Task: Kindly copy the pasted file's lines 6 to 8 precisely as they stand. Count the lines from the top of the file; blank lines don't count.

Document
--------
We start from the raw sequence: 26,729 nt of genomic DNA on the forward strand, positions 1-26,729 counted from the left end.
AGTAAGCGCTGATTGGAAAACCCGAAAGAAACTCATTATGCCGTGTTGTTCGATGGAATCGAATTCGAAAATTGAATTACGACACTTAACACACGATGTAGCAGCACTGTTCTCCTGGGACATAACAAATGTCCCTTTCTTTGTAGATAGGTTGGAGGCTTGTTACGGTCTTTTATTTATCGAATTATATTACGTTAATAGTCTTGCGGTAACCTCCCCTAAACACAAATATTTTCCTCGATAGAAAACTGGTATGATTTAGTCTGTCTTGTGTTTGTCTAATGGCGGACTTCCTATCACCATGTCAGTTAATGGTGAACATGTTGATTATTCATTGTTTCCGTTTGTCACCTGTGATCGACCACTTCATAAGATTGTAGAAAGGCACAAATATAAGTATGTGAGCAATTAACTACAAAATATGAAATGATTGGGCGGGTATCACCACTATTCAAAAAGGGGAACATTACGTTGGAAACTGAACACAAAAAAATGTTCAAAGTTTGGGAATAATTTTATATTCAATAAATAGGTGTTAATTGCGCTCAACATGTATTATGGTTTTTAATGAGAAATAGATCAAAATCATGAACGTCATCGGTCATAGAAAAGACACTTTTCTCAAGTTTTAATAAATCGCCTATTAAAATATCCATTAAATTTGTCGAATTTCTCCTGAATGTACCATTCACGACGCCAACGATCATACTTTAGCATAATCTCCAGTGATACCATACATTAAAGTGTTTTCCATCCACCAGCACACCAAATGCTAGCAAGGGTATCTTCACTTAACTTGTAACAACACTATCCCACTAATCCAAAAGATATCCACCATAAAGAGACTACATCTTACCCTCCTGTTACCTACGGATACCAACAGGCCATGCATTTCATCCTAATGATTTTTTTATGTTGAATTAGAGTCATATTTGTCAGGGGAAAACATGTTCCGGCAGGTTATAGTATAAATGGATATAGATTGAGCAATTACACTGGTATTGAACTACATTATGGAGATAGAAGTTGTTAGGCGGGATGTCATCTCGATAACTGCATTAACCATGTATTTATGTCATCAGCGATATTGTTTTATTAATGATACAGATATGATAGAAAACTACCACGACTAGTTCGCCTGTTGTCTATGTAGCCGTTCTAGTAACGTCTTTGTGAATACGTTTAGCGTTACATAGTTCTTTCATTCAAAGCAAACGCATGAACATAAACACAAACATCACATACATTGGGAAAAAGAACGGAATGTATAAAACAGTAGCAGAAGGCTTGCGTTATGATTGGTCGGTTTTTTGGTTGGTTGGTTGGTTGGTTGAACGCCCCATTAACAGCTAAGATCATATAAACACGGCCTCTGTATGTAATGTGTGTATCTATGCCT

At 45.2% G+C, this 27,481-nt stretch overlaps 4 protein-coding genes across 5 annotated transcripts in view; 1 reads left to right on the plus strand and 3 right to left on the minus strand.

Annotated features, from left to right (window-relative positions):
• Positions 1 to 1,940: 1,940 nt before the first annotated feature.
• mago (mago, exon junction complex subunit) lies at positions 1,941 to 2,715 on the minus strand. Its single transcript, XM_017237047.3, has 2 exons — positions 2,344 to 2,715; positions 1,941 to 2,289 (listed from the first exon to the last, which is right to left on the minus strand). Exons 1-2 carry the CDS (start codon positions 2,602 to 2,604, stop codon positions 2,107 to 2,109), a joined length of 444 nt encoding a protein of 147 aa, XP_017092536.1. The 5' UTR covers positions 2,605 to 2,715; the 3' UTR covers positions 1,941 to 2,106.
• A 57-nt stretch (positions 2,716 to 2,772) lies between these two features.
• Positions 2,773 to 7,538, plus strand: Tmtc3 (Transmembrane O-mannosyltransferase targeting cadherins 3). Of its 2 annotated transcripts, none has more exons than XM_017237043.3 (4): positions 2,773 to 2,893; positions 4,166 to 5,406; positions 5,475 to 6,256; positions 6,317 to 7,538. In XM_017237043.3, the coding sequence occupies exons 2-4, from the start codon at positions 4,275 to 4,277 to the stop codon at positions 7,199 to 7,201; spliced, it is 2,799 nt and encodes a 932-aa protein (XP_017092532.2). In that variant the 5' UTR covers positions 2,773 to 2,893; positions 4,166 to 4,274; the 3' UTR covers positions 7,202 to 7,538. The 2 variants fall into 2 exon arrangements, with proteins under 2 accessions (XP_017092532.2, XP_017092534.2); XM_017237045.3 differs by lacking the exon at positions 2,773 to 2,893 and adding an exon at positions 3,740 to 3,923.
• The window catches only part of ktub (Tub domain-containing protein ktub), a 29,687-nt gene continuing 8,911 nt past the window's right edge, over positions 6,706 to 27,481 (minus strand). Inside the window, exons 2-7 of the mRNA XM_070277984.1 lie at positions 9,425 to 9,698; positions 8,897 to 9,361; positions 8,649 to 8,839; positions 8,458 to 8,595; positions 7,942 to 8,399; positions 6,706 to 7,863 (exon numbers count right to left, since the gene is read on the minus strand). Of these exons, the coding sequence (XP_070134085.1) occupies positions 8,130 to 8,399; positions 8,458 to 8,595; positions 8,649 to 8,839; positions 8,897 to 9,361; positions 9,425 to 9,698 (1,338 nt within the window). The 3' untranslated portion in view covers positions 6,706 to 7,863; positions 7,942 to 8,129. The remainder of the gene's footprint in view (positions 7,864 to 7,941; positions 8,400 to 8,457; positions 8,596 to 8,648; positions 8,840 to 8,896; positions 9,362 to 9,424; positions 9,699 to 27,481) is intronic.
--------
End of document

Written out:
• mago (mago, exon junction complex subunit) lies at positions 1,941 to 2,715 on the minus strand. Its single transcript, XM_017237047.3, has 2 exons — positions 2,344 to 2,715; positions 1,941 to 2,289 (listed from the first exon to the last, which is right to left on the minus strand). Exons 1-2 carry the CDS (start codon positions 2,602 to 2,604, stop codon positions 2,107 to 2,109), a joined length of 444 nt encoding a protein of 147 aa, XP_017092536.1. The 5' UTR covers positions 2,605 to 2,715; the 3' UTR covers positions 1,941 to 2,106.
• A 57-nt stretch (positions 2,716 to 2,772) lies between these two features.
• Positions 2,773 to 7,538, plus strand: Tmtc3 (Transmembrane O-mannosyltransferase targeting cadherins 3). Of its 2 annotated transcripts, none has more exons than XM_017237043.3 (4): positions 2,773 to 2,893; positions 4,166 to 5,406; positions 5,475 to 6,256; positions 6,317 to 7,538. In XM_017237043.3, the coding sequence occupies exons 2-4, from the start codon at positions 4,275 to 4,277 to the stop codon at positions 7,199 to 7,201; spliced, it is 2,799 nt and encodes a 932-aa protein (XP_017092532.2). In that variant the 5' UTR covers positions 2,773 to 2,893; positions 4,166 to 4,274; the 3' UTR covers positions 7,202 to 7,538. The 2 variants fall into 2 exon arrangements, with proteins under 2 accessions (XP_017092532.2, XP_017092534.2); XM_017237045.3 differs by lacking the exon at positions 2,773 to 2,893 and adding an exon at positions 3,740 to 3,923.